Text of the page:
PPE stops round, saves Marine

14 Jul 2007 | Lance Cpl. Timothy M. Stewman 13th Marine Expeditionary Unit

Over the past decade there have been significant advancements in body armor. During that time there have also been heated debates concerning the performance and effectiveness of the body armor being used by Marines.

One Marine with Battalion Landing Team 3/1 got to see first-hand just how effective his issued body armor is.

“We were out doing a vehicle mounted patrol and we dismounted, that’s when I heard the first shot,” said Sgt. Travis Tollison, India Company, 3rd platoon guide. “I tried to find out where the original shot came from and I heard a second shot. I went into the prone position when I realized that I had been hit. I reached to my lower back and was beginning to feel pain. The round had gone through my Camelbak and I felt the water which, at the time, I thought it was blood. When the corpsman looked me over I only had a bruise on the left side of my lower back. The round had embedded into my back SAPI (Small-Arms Protective Insert) plate. I believe without the plate, I would be telling a whole different story.”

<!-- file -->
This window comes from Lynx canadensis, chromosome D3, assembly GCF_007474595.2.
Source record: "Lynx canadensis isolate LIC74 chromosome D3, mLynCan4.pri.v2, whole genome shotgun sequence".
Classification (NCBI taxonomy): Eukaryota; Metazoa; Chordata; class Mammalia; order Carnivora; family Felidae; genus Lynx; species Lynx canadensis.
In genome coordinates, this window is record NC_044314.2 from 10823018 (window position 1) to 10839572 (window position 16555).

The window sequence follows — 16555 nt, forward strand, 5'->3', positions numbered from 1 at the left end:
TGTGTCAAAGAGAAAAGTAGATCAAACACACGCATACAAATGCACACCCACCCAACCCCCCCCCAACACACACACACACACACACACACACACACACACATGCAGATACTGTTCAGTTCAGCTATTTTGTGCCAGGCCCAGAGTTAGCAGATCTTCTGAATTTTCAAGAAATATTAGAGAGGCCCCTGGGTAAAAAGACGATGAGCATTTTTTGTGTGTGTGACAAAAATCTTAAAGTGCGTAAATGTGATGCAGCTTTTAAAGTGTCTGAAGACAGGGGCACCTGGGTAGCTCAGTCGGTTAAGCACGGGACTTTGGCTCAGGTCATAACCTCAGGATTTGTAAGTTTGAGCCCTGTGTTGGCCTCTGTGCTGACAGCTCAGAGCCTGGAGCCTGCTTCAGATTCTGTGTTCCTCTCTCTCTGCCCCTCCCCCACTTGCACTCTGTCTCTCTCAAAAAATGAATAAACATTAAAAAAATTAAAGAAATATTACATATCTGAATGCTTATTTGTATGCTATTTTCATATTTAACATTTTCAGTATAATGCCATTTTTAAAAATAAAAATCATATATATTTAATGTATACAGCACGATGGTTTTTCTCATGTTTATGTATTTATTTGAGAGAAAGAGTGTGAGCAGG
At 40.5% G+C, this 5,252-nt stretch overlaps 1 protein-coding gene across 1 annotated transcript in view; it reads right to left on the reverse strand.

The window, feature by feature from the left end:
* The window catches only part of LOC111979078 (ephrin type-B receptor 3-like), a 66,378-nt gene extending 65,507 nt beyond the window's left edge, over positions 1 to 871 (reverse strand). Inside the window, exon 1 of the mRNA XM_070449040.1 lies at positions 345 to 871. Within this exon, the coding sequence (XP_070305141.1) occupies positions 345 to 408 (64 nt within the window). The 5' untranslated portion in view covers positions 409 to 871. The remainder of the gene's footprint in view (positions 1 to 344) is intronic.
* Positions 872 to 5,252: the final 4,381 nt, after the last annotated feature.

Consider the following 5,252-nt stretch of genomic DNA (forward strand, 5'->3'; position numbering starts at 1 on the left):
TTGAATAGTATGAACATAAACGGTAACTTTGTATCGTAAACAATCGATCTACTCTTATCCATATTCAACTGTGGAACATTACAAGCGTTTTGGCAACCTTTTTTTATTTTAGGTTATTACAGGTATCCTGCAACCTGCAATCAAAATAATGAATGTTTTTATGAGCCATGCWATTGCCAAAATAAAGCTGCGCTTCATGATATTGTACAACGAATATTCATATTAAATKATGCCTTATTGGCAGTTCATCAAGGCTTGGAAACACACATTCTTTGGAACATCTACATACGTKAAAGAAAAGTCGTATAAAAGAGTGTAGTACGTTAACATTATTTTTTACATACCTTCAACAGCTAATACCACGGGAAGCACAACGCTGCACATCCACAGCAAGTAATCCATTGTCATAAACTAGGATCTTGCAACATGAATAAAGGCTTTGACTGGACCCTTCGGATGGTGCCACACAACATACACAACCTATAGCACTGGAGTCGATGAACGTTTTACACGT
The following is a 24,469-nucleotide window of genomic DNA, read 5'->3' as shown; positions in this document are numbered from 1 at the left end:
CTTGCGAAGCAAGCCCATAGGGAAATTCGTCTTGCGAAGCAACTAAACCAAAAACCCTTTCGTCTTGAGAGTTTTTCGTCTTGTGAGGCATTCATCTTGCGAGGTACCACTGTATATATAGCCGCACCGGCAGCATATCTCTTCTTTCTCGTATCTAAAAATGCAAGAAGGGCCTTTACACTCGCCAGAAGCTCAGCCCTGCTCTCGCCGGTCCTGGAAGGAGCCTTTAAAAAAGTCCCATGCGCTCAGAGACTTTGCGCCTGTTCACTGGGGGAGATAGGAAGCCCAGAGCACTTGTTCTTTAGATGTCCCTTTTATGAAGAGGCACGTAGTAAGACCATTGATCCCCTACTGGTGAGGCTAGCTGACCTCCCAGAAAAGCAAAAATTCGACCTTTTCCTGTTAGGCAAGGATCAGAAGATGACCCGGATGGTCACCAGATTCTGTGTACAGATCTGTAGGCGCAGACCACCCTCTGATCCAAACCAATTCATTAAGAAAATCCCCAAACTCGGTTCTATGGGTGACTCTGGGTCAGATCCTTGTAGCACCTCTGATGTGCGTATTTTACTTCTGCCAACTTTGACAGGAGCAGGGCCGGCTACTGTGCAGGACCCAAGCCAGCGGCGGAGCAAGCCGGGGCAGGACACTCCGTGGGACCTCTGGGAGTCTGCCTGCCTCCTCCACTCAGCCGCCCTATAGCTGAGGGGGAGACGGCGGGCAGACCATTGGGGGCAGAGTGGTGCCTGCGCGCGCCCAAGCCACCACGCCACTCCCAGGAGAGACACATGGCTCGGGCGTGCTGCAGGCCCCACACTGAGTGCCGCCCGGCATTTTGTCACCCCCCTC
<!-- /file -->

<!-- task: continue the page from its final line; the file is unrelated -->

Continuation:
The Marines in his platoon don’t hesitate to give Tollison a hard time about the incident. It usually consists of an impression of how he looked when he realized that he had been hit. The guys get a good laugh from the incident, but they know just how fortunate Tollison is that his gear did what it was supposed to.

With all the controversy surrounding civilian companies claiming to have more effective gear for combat, Marines and their family members have considered the use of civilian body armor over government issued. Recently Headquarters Marine Corps made the decision to prohibit the use of civilian body armor in combat. Marines on the front lines understand the functionality of the body armor and have confidence in the protection it provides.

“There are always going to be things to complain about when it comes to body armor, especially with the addition of the side SAPI plates,” said Tollison, an Anderson, S.C. native. “Though the weight isn’t exactly pleasant, the payoff is protection that is combat tried and tested.”

One thing about combat body armor is that technology is constantly advancing. The Marine Corps continually researches and develops new and more effective ways to keep the men and women who serve in combat safer. For now, the body armor being used today is holding its own, protecting Marines.

For more information about the 13th MEU, visit www.usmc.mil/13thmeu.
13th Marine Expeditionary Unit